more amenable to better solutions given the primacy of rights. Is this path
still open to us? Is this the only way we can move forward? And, given the
climate in the country, can that be a path we can even try to walk on?
Faisal Bariis a senior research fellow at the
Institute of Development and Economic Alternatives and an associate professor
of economics at Lums, Lahore.
THERE was a
time when newspapers pretended to be different in Ramazan or were actually
compelled by the lack of politics during the holy month to find offbeat sources
to fill their pages. This necessity would help the papers to flash-focus on
some areas of life which used to be at other times consigned to the obscurity
of the inside pages.
revelation that there were other things to be found under the sun in addition
to politics and the working of the state came as relief to some and brought
horror to others who were never bothered about looking too deep into what went
into living it up and down in the masses’ quarters at any given time. There
would be the routine Ramazan features, such as the ones on prices, on how the
law was being enforced to ensure that everybody gave the month the respect due
to it. One regular write-up would be on the places where the less faithful and
the ignorant and the criminally minded would gather, supposedly secretly, to
eat during the day hours.
to be daily updates on how many had been caught from which area of the city
breaking the fast and the code before the scheduled maghrib iftari. If
religious censure was something that they sought to fight with a reference to
their direct contact with and obligations to God, the ultimate authority to
hold them accountable, breaking the law was something they had to be punished
for here and in this world. That was one huge humiliation — to have been caught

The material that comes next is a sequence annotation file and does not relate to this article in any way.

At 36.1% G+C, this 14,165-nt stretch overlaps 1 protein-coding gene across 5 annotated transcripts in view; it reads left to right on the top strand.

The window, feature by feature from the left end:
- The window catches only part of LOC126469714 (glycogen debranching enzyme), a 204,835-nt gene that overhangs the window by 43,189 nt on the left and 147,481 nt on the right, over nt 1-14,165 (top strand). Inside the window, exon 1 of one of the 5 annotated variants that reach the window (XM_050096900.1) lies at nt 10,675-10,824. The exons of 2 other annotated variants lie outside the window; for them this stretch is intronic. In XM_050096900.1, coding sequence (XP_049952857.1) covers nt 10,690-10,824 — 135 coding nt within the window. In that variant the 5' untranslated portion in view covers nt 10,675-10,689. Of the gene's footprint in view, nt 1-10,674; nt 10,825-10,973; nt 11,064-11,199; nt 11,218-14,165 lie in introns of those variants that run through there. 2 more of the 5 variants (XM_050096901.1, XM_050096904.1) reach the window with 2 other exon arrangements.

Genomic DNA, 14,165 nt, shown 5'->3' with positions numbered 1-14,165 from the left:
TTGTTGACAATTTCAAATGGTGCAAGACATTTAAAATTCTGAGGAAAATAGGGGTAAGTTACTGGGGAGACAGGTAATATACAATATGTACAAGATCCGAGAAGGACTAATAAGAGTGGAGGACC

in the forbidden act anywhere close to home.
be series upon series of news features on Eid shopping. These, completely
oblivious to the political correctness of the latter years, would categorise
women as helpless slaves of a material world that forever forced them to feast
on the latest fashion items on the market. These rich, standard images would
then be consciously balanced out by the good, responsible sometimes pious
journalists with some extra coverage of those who couldn’t afford to take part
in the race for the latest fads. And there would be things which were too pricy
to be within the reach of the ‘common’ man who everyone pitied.
there were many topics that were more likely to get noticed in Ramazan than
during other months when they were ignored.
features took up a lot of space in papers but other subjects had to be
diligently searched for to make up for the missing sensation craved by the
readers hooked on the political news and gossip. Of course, there would be some
politics available and some would be artificially crafted with ploys such as a
constant focus on the iftar parties the powerful hosted and attended, but
generally the truce between politicians would hold for the month.
— the fillers — that took centre stage would often be provided by such sources
as the roads which had that uncanny bias for throwing up big accidents ahead of
a festival or when the newsroom complained of it being a dull day. There would
additionally be stories of feuds from the cities and the villages, in bigger
supply than usual. These were places which found it hard to stick to the
Ramazan ceasefire and were always edging to fill the space left vacant by
politics or the lack of it — just as they quite often did on all weekends when
the flow of the ‘normal’ news was weak.
so many topics which were more likely to get noticed in Ramazan as opposed to
being ignored in the rush during other months. Someone who drowned in the local
canal in the holy month invariably got wider, louder mention on a slow Ramazan
day than he would have at any other time during the year. Thefts and robberies
increased towards Eid and were readily lapped up by papers looking to close
early and promising a fresh start to the operation full-scale when the crew
returned from the holidays.
It can be
said that this Ramazan, in year 2016, indicates a change in trend. There have
been murder stories flashed, a series of them covering ‘honour’ killings that
have been striving to snatch the limelight. There have been drowning and other
accidents, which, however, have not been able to get the coverage as they used
to in previous years simply because the regular supply of politics has